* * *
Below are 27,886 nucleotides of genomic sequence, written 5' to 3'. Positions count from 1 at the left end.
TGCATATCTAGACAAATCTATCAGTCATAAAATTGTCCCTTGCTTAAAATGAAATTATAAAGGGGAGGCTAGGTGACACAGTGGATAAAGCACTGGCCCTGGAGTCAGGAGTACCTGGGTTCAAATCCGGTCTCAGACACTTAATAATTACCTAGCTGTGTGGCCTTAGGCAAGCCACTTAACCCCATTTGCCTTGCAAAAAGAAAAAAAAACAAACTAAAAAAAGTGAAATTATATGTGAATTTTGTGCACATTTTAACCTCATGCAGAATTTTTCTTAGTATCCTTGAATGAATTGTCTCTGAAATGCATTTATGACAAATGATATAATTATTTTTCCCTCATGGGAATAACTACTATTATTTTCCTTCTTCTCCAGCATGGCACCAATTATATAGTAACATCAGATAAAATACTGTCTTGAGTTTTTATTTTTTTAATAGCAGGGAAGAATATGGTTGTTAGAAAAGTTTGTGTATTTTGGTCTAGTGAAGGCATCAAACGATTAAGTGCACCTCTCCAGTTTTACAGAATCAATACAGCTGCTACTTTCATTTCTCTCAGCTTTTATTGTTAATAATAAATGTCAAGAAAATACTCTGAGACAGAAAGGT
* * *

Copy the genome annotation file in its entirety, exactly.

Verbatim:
Below are 27,886 nucleotides of genomic sequence, written 5' to 3'. Positions count from 1 at the left end.
TGCATATCTAGACAAATCTATCAGTCATAAAATTGTCCCTTGCTTAAAATGAAATTATAAAGGGGAGGCTAGGTGACACAGTGGATAAAGCACTGGCCCTGGAGTCAGGAGTACCTGGGTTCAAATCCGGTCTCAGACACTTAATAATTACCTAGCTGTGTGGCCTTAGGCAAGCCACTTAACCCCATTTGCCTTGCAAAAAGAAAAAAAAACAAACTAAAAAAAGTGAAATTATATGTGAATTTTGTGCACATTTTAACCTCATGCAGAATTTTTCTTAGTATCCTTGAATGAATTGTCTCTGAAATGCATTTATGACAAATGATATAATTATTTTTCCCTCATGGGAATAACTACTATTATTTTCCTTCTTCTCCAGCATGGCACCAATTATATAGTAACATCAGATAAAATACTGTCTTGAGTTTTTATTTTTTTAATAGCAGGGAAGAATATGGTTGTTAGAAAAGTTTGTGTATTTTGGTCTAGTGAAGGCATCAAACGATTAAGTGCACCTCTCCAGTTTTACAGAATCAATACAGCTGCTACTTTCATTTCTCTCAGCTTTTATTGTTAATAATAAATGTCAAGAAAATACTCTGAGACAGAAAGGT